Data on sanitation and water access for people with disabilities is hard to find. But the little literature I have seen on the topic suggests that their needs are often left out when projects strive to bring either to a new village or neighborhood. This means they are left more vulnerable to disease than their neighbors. This situation also unequally deprives disabled people of their right to dignity.

So what can be done?

No single answer will suit all cases. First of all, the facilities themselves vary widely: a toilet, for example, might be a Western-style seat in some countries but an Asian-style porcelain bowl in the ground in other countries. Second of all, a person who walks on crutches due to the after-effects of polio may have different needs than a person who walks without aid but who cannot bend easily. Both of these individuals may have different needs still from the person who uses a wheelchair due to spinal cord injury, whose needs will also differ from those of another wheelchair rider who has cerebral palsy. Creativity and resourcefulness will always need to be key components of any plan to make water and sanitation services accessible for all.

The Water, Engingeering, and Development Center at Loughborough University has gathered a list of links to articles and resources related to water and sanitation access for disabled people. Here, you can find a briefing note on why the East African water and sanitation sector needs to consider the needs of disabled people. Or scroll further down their web page to find links to reports about water and sanitation projects for people with disabilities in Bangladesh, Cambodia, Uganda, and elsewhere.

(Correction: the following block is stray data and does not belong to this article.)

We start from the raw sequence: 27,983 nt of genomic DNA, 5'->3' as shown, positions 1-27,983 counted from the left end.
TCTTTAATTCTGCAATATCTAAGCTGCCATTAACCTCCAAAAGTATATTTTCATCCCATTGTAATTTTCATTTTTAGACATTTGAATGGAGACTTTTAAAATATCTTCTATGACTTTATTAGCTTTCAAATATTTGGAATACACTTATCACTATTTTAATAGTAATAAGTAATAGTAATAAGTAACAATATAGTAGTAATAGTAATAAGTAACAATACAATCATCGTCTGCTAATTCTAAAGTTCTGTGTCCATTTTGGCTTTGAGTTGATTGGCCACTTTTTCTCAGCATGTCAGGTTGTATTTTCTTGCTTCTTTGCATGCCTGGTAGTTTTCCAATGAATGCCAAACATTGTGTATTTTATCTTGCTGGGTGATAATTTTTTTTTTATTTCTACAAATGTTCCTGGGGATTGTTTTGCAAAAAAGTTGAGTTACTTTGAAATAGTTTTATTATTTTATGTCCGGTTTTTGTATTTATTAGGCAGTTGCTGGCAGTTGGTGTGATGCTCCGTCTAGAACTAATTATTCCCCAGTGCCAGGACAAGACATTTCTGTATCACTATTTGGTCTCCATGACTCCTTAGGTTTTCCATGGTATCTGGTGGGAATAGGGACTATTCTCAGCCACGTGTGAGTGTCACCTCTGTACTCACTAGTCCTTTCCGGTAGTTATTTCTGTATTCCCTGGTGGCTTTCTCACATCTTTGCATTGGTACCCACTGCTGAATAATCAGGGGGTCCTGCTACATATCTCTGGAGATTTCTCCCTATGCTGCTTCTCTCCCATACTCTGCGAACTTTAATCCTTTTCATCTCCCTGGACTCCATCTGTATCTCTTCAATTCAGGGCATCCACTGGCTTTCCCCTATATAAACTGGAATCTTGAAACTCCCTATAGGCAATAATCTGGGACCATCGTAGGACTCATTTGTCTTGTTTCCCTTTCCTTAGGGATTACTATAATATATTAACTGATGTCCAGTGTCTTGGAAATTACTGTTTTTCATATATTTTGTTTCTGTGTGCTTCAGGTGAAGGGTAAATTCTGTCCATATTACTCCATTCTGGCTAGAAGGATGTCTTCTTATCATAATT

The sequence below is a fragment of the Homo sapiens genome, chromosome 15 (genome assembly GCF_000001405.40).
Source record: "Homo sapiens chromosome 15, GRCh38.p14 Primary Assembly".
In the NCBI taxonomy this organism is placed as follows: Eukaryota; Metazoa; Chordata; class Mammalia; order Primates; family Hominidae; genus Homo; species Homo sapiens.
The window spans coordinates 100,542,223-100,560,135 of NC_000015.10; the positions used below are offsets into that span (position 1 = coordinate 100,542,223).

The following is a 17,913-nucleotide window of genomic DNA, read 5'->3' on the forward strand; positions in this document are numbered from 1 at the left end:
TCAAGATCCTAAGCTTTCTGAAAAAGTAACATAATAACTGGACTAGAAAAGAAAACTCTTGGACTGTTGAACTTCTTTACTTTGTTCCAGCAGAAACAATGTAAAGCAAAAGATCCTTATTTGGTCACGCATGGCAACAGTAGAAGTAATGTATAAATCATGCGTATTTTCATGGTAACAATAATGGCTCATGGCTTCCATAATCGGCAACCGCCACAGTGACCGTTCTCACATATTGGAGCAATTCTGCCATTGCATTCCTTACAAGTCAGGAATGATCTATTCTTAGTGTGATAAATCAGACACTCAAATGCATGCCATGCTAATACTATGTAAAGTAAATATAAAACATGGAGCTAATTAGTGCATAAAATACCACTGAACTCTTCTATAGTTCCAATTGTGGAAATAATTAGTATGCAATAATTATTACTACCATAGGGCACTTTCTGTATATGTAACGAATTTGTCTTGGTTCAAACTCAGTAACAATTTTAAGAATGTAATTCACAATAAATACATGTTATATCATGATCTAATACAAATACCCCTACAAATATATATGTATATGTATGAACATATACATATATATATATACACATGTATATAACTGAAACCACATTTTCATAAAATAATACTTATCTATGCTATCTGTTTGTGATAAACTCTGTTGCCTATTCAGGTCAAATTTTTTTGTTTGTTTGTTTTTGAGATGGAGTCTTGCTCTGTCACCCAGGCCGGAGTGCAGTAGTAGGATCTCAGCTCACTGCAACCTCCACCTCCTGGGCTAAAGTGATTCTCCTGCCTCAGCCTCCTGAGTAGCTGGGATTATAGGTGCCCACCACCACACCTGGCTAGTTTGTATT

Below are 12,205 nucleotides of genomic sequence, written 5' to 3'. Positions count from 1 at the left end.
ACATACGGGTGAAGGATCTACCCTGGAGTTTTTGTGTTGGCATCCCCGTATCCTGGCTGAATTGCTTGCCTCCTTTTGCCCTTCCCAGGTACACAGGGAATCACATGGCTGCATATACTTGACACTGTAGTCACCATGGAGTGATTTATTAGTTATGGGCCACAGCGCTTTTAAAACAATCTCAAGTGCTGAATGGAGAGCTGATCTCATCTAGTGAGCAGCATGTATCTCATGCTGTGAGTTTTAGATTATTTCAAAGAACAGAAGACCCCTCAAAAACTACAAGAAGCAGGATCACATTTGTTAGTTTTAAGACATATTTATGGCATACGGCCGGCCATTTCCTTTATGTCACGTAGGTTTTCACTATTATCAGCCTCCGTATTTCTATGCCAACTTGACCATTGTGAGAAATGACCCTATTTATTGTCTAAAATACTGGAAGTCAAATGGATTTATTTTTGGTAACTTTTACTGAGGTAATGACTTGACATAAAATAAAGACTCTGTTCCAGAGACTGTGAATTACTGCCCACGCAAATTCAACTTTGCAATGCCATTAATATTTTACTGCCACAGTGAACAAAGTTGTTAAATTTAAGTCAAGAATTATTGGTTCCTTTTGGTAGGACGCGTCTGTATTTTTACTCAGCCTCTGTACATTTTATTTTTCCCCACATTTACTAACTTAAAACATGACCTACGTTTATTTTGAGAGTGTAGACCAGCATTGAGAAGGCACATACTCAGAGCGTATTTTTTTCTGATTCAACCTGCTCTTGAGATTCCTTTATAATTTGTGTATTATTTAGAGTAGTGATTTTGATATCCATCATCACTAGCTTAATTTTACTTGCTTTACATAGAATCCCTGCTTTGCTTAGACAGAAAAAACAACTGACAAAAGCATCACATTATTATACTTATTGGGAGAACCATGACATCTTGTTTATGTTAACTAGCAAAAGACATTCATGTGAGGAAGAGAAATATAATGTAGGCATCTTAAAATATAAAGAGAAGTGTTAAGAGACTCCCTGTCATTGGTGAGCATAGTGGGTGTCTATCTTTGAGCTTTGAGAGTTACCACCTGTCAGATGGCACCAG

Start exploring at:

http://wedc.lboro.ac.uk/projects/new_projects3.php?id=60

Author Mahesh Chandrasekar in India has also written an article based on his own experience in making sanitation more accessible for himself, entitled “Water and Sanitation for All,” available at http://www.geocities.com/mahesh_mobility/water_sanitation.htm

People interested in on-going discussion about the topics of disability, water, and sanitation may be interested in joining the Disability, Water, and Sanitation listserv. More information is available on the listserv at http://www.jiscmail.ac.uk/lists/DWS.html. You will note from a quick glance at the archives that discussion on this list seems to be somewhat slow and sporadic. But many lists do revive once new members join them, so it may be worth a try.

Another We Can Do post related to water and sanitation includes one about a handbook on how to make water ans sanitation accessible to disabled people, also from the Water, Engineering, and Development Centre of Loughborough University.



I learned about the literature at the Water, Engineering, and Development Centre of Loughborough University after browsing some links from the World Bank web page on rural development and disability. I learned about Mahesh Chandrasekar’s article through email correspondence with the author. We Can Do readers might be interested in browsing some of Mahesh Candrasekar’s other articles on disability and human rights; disability and discrimination; universal access/barrier free environment; disability and development; and access to education.

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We Can Do Copyright